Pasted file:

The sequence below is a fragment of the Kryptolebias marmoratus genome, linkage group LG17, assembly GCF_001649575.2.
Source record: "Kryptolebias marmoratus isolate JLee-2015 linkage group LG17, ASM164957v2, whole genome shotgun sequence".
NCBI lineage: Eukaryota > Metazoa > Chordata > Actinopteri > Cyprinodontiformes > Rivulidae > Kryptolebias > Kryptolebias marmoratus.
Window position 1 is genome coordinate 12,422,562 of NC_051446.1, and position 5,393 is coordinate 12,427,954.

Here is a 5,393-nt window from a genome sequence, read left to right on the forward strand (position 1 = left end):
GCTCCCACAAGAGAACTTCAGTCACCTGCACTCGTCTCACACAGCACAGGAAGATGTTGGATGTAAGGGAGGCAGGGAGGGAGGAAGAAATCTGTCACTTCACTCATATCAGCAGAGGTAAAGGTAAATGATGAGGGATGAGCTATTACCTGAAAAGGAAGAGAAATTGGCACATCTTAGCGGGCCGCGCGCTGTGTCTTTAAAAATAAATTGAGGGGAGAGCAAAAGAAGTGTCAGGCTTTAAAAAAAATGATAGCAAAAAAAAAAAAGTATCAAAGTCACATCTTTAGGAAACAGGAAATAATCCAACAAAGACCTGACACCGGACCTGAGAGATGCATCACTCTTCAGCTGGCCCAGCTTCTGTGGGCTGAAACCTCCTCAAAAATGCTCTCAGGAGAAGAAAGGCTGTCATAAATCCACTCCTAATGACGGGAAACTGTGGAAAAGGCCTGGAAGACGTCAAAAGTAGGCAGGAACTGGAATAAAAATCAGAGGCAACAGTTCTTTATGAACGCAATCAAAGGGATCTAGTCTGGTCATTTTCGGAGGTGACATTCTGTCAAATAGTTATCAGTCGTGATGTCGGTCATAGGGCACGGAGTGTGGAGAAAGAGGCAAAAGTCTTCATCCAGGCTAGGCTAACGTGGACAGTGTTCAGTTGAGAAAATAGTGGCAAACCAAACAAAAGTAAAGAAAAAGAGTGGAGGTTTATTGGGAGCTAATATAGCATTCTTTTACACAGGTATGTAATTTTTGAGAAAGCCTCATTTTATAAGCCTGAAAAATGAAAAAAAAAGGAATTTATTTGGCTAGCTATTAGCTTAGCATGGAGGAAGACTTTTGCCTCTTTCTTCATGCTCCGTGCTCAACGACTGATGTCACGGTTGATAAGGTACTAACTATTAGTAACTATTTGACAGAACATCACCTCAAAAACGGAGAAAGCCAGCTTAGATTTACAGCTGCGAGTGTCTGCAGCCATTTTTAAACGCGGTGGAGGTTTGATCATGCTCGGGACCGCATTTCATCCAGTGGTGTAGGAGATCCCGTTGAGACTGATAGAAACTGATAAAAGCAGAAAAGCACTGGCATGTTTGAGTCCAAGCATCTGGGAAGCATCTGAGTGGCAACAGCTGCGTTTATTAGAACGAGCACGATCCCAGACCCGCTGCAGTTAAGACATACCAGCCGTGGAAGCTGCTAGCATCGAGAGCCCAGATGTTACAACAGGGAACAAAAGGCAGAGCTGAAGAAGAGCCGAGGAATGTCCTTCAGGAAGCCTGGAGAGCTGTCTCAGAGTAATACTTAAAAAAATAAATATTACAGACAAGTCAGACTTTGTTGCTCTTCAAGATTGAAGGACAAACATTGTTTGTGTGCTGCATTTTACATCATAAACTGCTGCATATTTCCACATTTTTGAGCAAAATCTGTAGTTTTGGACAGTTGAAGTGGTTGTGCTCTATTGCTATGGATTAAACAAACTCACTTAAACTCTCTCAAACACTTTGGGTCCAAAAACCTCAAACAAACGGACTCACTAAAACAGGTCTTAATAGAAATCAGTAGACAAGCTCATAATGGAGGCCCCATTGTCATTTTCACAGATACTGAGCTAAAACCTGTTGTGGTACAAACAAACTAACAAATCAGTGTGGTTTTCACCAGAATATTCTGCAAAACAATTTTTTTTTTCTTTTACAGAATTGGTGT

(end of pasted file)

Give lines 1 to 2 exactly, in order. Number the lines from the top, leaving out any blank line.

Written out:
The sequence below is a fragment of the Kryptolebias marmoratus genome, linkage group LG17, assembly GCF_001649575.2.
Source record: "Kryptolebias marmoratus isolate JLee-2015 linkage group LG17, ASM164957v2, whole genome shotgun sequence".